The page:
“The hardest part of losing my daughter isn’t having to say goodbye, but learning how to live without her, always trying to fill the void and emptiness that is instilled in my heart. I wonder often if she is ok, feeling powerless and desperate to do
4/30/2023 03:38:01 pm
This is a great ppost thanks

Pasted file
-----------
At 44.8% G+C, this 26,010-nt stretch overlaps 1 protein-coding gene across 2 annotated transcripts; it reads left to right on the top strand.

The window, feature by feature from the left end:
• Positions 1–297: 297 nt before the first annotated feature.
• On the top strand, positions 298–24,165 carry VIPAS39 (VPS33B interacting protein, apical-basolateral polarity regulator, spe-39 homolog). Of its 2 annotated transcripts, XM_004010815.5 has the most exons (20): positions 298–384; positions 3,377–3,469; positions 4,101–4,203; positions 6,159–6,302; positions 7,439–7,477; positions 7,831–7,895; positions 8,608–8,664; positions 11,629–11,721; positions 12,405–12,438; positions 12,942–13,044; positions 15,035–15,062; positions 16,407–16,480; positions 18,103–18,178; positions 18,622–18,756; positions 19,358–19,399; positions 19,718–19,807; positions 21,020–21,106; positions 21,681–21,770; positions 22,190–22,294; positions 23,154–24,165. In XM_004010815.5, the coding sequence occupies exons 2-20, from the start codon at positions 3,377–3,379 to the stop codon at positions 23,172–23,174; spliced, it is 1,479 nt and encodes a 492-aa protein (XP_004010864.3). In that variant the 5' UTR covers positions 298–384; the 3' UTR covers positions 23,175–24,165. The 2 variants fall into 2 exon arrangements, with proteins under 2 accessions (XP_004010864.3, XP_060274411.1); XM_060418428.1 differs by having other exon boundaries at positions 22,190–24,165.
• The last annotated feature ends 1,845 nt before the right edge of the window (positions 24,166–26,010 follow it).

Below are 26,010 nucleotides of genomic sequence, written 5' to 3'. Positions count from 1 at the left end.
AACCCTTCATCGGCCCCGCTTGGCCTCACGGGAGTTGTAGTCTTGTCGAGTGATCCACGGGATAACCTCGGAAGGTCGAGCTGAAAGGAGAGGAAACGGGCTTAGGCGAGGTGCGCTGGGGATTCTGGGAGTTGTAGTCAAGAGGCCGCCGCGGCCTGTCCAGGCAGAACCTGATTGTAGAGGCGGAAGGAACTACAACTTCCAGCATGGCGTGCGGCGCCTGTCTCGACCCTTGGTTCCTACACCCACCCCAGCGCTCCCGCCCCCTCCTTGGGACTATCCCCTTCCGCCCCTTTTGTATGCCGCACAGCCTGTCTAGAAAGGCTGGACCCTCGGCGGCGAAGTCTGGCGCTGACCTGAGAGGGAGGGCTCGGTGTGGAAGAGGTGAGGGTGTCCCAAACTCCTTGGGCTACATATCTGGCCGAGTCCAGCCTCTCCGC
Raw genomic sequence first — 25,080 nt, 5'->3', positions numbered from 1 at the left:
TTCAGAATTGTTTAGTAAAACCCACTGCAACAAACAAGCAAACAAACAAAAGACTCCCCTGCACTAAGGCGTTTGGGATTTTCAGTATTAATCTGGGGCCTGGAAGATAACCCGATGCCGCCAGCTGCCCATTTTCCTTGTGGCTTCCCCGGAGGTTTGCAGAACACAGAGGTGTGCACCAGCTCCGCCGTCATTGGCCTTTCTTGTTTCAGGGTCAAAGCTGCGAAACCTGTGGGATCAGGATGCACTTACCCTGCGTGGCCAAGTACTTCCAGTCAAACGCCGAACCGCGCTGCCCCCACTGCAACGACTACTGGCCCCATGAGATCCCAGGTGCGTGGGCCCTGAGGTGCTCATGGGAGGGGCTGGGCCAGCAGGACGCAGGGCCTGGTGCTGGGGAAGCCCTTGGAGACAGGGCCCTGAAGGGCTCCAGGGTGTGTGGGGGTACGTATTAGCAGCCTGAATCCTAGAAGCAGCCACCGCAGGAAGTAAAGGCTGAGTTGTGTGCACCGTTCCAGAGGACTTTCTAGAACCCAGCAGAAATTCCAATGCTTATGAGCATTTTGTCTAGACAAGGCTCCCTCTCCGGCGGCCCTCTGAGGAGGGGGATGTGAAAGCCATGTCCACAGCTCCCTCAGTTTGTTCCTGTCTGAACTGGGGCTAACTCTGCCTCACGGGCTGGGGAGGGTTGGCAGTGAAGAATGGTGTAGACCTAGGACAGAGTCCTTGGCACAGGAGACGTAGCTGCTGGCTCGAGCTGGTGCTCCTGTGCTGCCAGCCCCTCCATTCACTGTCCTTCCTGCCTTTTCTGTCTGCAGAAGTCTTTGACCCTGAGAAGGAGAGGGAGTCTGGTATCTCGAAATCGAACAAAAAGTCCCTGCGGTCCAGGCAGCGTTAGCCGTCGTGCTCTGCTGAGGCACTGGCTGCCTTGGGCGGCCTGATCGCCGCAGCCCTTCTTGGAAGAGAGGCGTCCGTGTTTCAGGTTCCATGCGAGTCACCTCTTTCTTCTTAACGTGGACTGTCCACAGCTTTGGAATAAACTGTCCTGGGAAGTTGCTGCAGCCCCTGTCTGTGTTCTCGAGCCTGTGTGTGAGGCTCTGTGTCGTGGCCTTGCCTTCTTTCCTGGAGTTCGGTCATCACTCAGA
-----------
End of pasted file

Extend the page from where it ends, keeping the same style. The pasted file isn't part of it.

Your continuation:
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My name is Michelle Rosoff and I am a mom of three. My youngest two live with me and my oldest is up in heaven. The above quote, written by my late daughter’s boyfriend, became all too real for me on September 3, 2016, the day my life as I knew it tragically changed. The day my 17 year old beautiful daughter Rachel was taken from me in a very tragic and preventable accident.Rachel was a lifeguard and absolutely loved her job. On this fateful day, while preparing the pool for the day, she was electrocuted due to the water becoming electrified, due to very shoddy electrical work and incompetence. She was all alone and was found hours later floating in the pool. After the Funeral was over and everyone was gone to carry on with their seemingly perfect lives, I felt so alone and hopeless. I slowly began going through some of my daughter’s belongings and stumbled upon what I consider to be a true treasure: some of the most incredible writings of hers that I never had seen before. I always knew she was a gifted writer and her dream was to be a writer for Saturday Night Live, but I never knew how insightful and deep she was. So as I painfully went through her books and belongings, I began to find comfort in her words and felt that, in a strange way, a lot of what was written was specifically written by her to help me heal from her death. Rachel used her writing as therapy and was able to express her thoughts and feelings in a manner in which she can put them on paper and gain a clearer understanding of herself, often offering herself advice and solutions in those same writings. I decided to take my daughters lead and begin this blog, posting my feelings, fears, obstacles etc.. I face daily to help me get it out and maybe along the way connect with or help another mom or dad facing the unfortunate challenge of living without their child.